Briefing of the medical staff before boarding every patient is essential to make sure the flight crew and medical team are fully aware of and prepared for any likely incident during the repatriation or the evacuation.
We were tasked with the transfer of 69-year old Mr W with a medical history of SARSCOV2 infection, an estimated lung damage of 80 per cent and pulmonary fibrosis, from Freetown, Sierra Leone, to Beirut, Lebanon.
Mr W was hospitalised in the intensive care unit, conscious, calm and cooperative, where he benefited from close sessions of non-invasive ventilation (NIV), with a saturation of 90 per cent under 15L/min of O2, a respiratory rate of 20c/min, a PaCO2 of 32mmHg and a PaO2/FiO2 ratio = 130mmHg. After calculating the oxygen requirements, the decision was to transport the patient on NIV with a face mask and a saturation objective to maintain >92 per cent during the flight.
Airway assessments have become mandatory on all our patients in order to prepare for a difficult intubation in the presence of certain criteria. Our patient was bearded, had Retrognathism, short neck, thyromental distance <6.5 and Mallampati score class 2. Mr W was boarded in a half-sitting position, managing and releasing the space around the stretcher to facilitate the crew’s movement and care during the flight.
At an altitude of 11,000m (36,000ft) and within 30 minutes of departure, the patient began to present with headaches, visual disturbances, behavioral disorders and SaO2 at 80 per cent under 100 per cent FiO2, ventilated in spontaneous mode with pressure support NIV PS.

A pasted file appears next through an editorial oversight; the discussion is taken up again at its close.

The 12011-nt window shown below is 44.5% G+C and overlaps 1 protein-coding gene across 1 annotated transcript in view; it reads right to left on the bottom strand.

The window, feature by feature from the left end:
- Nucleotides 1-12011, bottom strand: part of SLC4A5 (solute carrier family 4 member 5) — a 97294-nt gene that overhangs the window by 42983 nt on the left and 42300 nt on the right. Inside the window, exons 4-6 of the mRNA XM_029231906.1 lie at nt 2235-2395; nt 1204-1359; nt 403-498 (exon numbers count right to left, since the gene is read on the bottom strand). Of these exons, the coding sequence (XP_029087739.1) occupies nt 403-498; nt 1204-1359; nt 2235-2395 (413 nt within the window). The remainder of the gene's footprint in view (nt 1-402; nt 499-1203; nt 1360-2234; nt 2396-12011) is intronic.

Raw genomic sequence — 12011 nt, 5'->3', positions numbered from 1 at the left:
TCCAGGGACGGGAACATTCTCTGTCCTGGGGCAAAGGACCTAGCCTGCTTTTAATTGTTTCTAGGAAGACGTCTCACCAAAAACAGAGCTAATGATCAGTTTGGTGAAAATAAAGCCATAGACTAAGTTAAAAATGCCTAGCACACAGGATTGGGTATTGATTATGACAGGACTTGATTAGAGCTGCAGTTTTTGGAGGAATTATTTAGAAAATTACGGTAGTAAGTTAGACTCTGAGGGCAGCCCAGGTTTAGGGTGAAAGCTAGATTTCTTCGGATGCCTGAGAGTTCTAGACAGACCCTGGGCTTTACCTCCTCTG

Hence, the decision to intubate was made immediately. Preparation of difficult intubation equipment was done; rapid sequence induction was performed, and the patient was ventilated with bag-valve-mask resuscitators (BVMS). On direct laryngoscopy, the Cormack score was 4 and two attempts at intubation failed with Eschmann’s guide, leading to the resumption of ventilation with a face mask, and placement of a laryngeal mask No 5 five inflated with saline solution.
Under sedation, the patient was put in pressure-controlled ventilation (PCV) mode to minimise leakage of the laryngeal mask by hyperpressure, so we could lower our oxygen consumption needs during the flight by up to 50 per cent, with an oxygen saturation of 95 per cent.
For a flight time of eight hours, the patient remained respiratory and haemodynamically stable. An en-route flight incident was logged in the mission report and given to the receiving team in Beirut.
On arrival at the hospital, the patient was transferred to the intensive care unit, where he was successfully reintubated under a fibroscopy. Mr W made good progress and was extubated 15 days later.
Upon the arrival of the medical team in Morocco, a meeting was held at Air Ocean Maroc’s headquarters in Rabat the following day to discuss the experience as part of our continuing education program. Several conclusions were drawn, allowing us to establish more detailed procedures to avoid similar incidents during flights presenting a high probability of intubation.
To do this, we have:
- Added a section dedicated to airway examination in our medical flight log as part of the initial medical assessment
- Established a clear course of action for patients who are difficult to intubate and shared this with all doctors and nurses in our company
- Added complete kit for difficult intubation and laryngeal masks in all sizes to the emergency medical bags, and we plan to add a fibrolaryngoscope as well.
The medical repatriation and evacuation of patients with respiratory failure always requires specific preparation, with pre- and post-flight briefings to prepare for any possible incidents, and with the mandatory presence of a well-trained medical team accustomed to working closely together.